Perfection Salad: Women and Cooking at the Turn of the Century

Perfection Salad: Women and Cooking at the Turn of the Century

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by Laura Shapiro
     
 

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One hundred years ago, Americans were engaged in a widespread social and commercial obsession with food that in many ways parallels the food mania of today. The leading professional cooks of the day were women bent on thoroughly modernizing and taming the American diet. With their scientific cookery, they hoped to convince American women to forget about Mom's apple

Overview

One hundred years ago, Americans were engaged in a widespread social and commercial obsession with food that in many ways parallels the food mania of today. The leading professional cooks of the day were women bent on thoroughly modernizing and taming the American diet. With their scientific cookery, they hoped to convince American women to forget about Mom's apple pie and learn to think of the kitchen as a home laboratory for food production.

Editorial Reviews

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"Q. Are vegetables ever served at a buffet luncheon? A. Yes, indeed...provided they appear in a form which will not look messy on the plate.... Even the plebian baked bean, in dainty individual ramekins with a garnish of fried apple balls and cress, or toasted marshmallows, stuffed with raisins...."

This advice, published in a popular cooking magazine in 1923, illustrates what happened to American cooking when well-meaning cooking teachers took up the domestic science banner, introducing "businesslike principles" to home management.

Laura Shapiro's insightful and amusing social history is full of such anecdotes. She documents the birth of domestic science, the movement that launched a million home economics courses and encouraged the overuse of white sauce, the invention of TV dinners, and the packaging of salads in Jell-O.

She vividly portrays such teachers as Fannie Farmer, "the mother of level measurements," and Ellen Richards and her Woman's Laboratory at Massachusetts Institute of Technology, which taught Hygiene, Bacteriology, Foods, and Laundry Work. Another eminent teacher, Mrs. Lincoln, even devised a special scent-free menu of baked bean soup, dry toast, and stewed raisins for Tuesdays (the day after washday), so that clean clothes would not pick up cooking odors immediately.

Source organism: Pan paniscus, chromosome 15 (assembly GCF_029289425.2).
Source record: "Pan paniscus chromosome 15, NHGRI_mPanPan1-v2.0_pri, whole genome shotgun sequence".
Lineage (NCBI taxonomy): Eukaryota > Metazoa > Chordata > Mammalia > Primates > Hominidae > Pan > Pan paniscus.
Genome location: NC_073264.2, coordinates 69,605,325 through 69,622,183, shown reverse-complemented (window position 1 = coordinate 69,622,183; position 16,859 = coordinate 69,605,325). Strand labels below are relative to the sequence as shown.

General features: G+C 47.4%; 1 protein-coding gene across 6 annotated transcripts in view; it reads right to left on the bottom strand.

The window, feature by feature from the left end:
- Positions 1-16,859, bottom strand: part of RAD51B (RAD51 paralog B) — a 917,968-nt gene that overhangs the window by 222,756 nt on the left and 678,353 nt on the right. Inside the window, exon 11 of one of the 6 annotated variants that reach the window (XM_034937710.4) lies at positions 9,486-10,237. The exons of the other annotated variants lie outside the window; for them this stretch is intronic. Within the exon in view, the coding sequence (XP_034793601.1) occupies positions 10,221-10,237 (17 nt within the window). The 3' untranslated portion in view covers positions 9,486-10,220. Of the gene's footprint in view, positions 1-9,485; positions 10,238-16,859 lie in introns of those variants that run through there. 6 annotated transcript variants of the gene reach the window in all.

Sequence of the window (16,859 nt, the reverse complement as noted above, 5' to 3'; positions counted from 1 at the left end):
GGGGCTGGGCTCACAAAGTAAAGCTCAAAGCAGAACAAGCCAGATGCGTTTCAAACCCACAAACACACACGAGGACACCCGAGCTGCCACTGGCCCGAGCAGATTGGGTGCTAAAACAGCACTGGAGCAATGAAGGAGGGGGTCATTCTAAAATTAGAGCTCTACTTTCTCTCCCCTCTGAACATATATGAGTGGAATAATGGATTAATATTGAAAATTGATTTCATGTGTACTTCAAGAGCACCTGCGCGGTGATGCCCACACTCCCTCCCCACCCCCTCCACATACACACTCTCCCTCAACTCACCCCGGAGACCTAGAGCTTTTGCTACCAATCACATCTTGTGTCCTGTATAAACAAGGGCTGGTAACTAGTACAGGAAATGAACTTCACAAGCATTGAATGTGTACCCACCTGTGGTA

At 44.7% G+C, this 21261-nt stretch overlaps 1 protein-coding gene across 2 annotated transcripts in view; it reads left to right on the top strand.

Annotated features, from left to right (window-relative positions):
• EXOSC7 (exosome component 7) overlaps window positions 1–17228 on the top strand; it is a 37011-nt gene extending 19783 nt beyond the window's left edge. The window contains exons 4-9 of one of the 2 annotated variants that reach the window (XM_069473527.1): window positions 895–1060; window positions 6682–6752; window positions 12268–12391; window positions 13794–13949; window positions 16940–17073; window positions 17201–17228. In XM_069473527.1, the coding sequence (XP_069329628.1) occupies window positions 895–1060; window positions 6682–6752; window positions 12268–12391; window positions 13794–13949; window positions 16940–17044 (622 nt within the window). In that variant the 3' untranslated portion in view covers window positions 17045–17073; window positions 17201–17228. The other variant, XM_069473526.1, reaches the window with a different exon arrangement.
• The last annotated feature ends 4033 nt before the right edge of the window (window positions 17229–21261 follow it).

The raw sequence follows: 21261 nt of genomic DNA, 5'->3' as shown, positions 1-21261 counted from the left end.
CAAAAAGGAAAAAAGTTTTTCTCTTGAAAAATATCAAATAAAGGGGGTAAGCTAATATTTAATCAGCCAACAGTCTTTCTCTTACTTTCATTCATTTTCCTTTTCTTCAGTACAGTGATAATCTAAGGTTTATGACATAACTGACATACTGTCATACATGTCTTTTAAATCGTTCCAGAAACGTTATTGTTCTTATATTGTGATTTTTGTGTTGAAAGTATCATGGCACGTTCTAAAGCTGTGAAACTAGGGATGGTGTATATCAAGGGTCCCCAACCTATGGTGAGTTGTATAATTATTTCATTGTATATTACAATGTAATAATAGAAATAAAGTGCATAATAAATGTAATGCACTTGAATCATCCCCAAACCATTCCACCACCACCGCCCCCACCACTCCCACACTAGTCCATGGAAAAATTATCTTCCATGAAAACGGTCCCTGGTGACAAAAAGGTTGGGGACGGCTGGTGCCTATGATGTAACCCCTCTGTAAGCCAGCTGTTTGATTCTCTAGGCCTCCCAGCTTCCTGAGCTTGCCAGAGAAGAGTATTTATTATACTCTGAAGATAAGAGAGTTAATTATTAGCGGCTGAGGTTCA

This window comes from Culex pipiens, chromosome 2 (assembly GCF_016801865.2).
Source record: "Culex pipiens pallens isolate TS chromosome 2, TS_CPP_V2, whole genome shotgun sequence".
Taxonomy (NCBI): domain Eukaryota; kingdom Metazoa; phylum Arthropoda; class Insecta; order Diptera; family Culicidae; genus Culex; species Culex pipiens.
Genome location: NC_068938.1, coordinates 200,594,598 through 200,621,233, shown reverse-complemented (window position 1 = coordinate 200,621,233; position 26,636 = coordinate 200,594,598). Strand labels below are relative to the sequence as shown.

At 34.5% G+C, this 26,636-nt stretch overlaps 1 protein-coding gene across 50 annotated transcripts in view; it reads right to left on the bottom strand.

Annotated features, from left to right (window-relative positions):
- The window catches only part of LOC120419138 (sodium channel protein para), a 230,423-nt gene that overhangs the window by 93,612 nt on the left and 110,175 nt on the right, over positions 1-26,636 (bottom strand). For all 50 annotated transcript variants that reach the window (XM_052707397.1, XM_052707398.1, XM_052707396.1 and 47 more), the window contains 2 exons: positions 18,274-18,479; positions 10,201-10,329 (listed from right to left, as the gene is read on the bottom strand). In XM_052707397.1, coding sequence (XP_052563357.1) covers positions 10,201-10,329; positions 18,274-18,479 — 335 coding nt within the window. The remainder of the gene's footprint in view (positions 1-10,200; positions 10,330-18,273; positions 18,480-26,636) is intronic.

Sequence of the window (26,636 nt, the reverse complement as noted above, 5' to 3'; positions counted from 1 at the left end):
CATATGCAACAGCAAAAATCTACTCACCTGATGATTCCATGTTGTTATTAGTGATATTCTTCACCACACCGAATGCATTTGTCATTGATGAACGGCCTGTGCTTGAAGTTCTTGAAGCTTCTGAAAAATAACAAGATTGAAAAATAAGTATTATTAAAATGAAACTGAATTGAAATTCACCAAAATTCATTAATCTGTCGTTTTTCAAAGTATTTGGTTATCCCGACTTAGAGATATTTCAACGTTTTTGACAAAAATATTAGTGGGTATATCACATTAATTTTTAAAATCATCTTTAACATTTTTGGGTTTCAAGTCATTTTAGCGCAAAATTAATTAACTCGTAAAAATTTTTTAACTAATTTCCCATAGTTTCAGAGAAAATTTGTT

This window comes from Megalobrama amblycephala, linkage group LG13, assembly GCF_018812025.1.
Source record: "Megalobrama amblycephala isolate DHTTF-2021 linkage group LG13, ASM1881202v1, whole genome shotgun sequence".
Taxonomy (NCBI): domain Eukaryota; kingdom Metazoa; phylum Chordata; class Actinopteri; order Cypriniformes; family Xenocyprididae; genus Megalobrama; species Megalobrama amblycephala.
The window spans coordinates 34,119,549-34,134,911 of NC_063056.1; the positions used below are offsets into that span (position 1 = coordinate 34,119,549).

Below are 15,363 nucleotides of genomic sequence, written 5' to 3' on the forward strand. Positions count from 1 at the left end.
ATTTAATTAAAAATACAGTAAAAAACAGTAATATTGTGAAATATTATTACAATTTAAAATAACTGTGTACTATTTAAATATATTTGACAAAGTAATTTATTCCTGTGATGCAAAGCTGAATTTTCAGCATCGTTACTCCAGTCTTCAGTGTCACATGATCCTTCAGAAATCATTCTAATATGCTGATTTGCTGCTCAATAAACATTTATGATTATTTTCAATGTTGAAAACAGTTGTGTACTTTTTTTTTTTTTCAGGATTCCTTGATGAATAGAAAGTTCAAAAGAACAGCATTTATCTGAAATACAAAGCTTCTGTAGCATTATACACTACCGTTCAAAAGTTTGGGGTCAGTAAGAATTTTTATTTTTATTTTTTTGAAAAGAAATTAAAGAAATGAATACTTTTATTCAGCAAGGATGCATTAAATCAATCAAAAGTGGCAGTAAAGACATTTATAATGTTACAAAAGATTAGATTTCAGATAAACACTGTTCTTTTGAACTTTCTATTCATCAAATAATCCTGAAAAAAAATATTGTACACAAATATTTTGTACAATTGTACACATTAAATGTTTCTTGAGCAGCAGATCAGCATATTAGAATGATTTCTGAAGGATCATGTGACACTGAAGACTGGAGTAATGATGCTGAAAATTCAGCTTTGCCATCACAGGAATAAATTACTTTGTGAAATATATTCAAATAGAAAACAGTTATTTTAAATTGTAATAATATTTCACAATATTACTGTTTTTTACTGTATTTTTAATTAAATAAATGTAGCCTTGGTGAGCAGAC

As Shapiro sees it, "They chose domesticity as a way of getting out of the house, and food as a means of transcending the body. But they carved out an identity for women so powerful that we're still trying to clamber out of it, and their influence on American cooking was devastating."

Perfection Saladhas been republished as part of the new Modern Library Food series with an introduction by Jane and Michael Stern. (Ginger Curwen)

Product Details

ISBN-13:
9780805002287
Publisher:
Holt, Henry & Company, Inc.
Publication date:
02/29/2000
Pages:
288

Meet the Author

Laura Shapiro was on staff at Newsweek and is a contributor to the New York Times, Rolling Stone, Granta, and Gourmet. She is the author of Julia Child and Something from the Oven: Reinventing Dinner in 1950s America.

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Perfection Salad: Women and Cooking at the Turn of the Century (Modern Library Food Series) 4 out of 5 based on 0 ratings. 1 reviews.
Guest More than 1 year ago
'One of the major civilizing influences in the American kitchen was widely recognized to be white sauce.' Although you may be inclined to think that a book containing this line would be dull as dish water, this book is actually wonderful, giving great insights into the role of women in late 19th and early 20th century America. Perfection Salad details how, in those years, cooking for a household was beginning the transformation from a labor-intensive, full-time task to one made more efficient by the beginning of modern time-saving conveniences and uniform instruction. Another fascinating aspect examined in this book is the role of food preparation in defining social class. With the establishment of cooking schools in many urban areas, the social elite endeavored to elevate the lower classes through training the women of this class to better feed their families and run their households. The book very nicely illustrates the 'paternalistic' attitude of the upper class toward the lower class, particularly in relation to the immigrants who were packing the slums of the large cities during this time period. The writing is at times a little tedious; so a skimmed some portions of it. But most of it is fascinating, sharing information I have not gotten in my other readings in social history. Even if you are not interested in cooking, you will enjoy Perfection Salad.